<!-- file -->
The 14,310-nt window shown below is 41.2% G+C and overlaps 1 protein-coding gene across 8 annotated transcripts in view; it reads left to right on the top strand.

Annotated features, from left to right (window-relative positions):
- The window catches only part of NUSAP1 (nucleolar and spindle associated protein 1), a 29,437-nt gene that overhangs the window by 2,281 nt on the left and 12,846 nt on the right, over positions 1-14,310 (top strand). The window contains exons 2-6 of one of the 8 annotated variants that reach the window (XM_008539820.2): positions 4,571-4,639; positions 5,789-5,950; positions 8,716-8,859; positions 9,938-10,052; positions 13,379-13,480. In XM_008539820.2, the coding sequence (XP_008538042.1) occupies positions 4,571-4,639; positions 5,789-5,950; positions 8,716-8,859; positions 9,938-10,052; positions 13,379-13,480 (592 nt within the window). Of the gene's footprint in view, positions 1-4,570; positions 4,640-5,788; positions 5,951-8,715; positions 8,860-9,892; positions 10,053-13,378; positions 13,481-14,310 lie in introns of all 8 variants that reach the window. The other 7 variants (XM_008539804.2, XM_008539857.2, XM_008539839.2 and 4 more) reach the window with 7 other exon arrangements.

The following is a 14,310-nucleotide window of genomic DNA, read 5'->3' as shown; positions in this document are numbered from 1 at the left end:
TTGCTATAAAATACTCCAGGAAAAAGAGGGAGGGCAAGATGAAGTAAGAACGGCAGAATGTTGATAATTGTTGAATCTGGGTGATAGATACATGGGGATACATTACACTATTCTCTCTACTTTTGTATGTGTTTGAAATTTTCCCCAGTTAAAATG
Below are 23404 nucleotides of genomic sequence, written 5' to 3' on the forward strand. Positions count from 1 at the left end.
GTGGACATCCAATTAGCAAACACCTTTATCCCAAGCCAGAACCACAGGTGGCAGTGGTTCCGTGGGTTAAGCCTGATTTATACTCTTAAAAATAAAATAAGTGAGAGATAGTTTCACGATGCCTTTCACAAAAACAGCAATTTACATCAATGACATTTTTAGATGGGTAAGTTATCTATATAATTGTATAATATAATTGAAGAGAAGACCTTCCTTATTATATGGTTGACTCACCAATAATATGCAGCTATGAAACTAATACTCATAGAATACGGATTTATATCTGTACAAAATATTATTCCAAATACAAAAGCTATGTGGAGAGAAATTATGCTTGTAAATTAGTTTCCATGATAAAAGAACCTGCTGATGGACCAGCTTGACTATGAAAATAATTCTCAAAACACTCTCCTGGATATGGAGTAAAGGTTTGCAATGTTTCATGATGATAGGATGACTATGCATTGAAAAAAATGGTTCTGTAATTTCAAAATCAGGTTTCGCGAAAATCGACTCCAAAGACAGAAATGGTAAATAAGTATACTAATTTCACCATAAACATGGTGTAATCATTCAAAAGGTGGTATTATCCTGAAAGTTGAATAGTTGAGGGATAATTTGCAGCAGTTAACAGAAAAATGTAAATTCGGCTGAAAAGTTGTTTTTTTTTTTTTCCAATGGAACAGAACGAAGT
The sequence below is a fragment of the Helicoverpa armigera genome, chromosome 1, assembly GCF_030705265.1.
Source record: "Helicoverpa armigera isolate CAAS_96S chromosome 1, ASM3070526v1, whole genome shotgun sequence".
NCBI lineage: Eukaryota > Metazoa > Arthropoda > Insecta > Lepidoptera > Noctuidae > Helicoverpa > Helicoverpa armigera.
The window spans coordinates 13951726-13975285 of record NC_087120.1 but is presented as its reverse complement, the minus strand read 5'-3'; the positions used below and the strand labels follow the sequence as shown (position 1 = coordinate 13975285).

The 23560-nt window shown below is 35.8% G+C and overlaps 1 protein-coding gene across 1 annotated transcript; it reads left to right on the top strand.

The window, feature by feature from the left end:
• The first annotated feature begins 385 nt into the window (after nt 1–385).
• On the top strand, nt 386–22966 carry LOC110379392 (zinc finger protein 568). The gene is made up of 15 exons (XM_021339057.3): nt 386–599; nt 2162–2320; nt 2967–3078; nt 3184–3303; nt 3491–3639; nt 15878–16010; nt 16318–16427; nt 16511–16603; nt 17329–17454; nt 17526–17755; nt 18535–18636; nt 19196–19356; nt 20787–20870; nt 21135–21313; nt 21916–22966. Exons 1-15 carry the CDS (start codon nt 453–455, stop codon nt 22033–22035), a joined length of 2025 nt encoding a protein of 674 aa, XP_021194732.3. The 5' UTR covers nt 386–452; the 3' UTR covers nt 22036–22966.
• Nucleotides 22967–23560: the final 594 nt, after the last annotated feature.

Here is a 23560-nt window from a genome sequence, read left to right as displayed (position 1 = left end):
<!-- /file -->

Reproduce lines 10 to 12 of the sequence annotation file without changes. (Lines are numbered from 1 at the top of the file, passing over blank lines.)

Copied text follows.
NCBI lineage: Eukaryota > Metazoa > Arthropoda > Insecta > Lepidoptera > Noctuidae > Helicoverpa > Helicoverpa armigera.
The window spans coordinates 13951726-13975285 of record NC_087120.1 but is presented as its reverse complement, the minus strand read 5'-3'; the positions used below and the strand labels follow the sequence as shown (position 1 = coordinate 13975285).

The 23560-nt window shown below is 35.8% G+C and overlaps 1 protein-coding gene across 1 annotated transcript; it reads left to right on the top strand.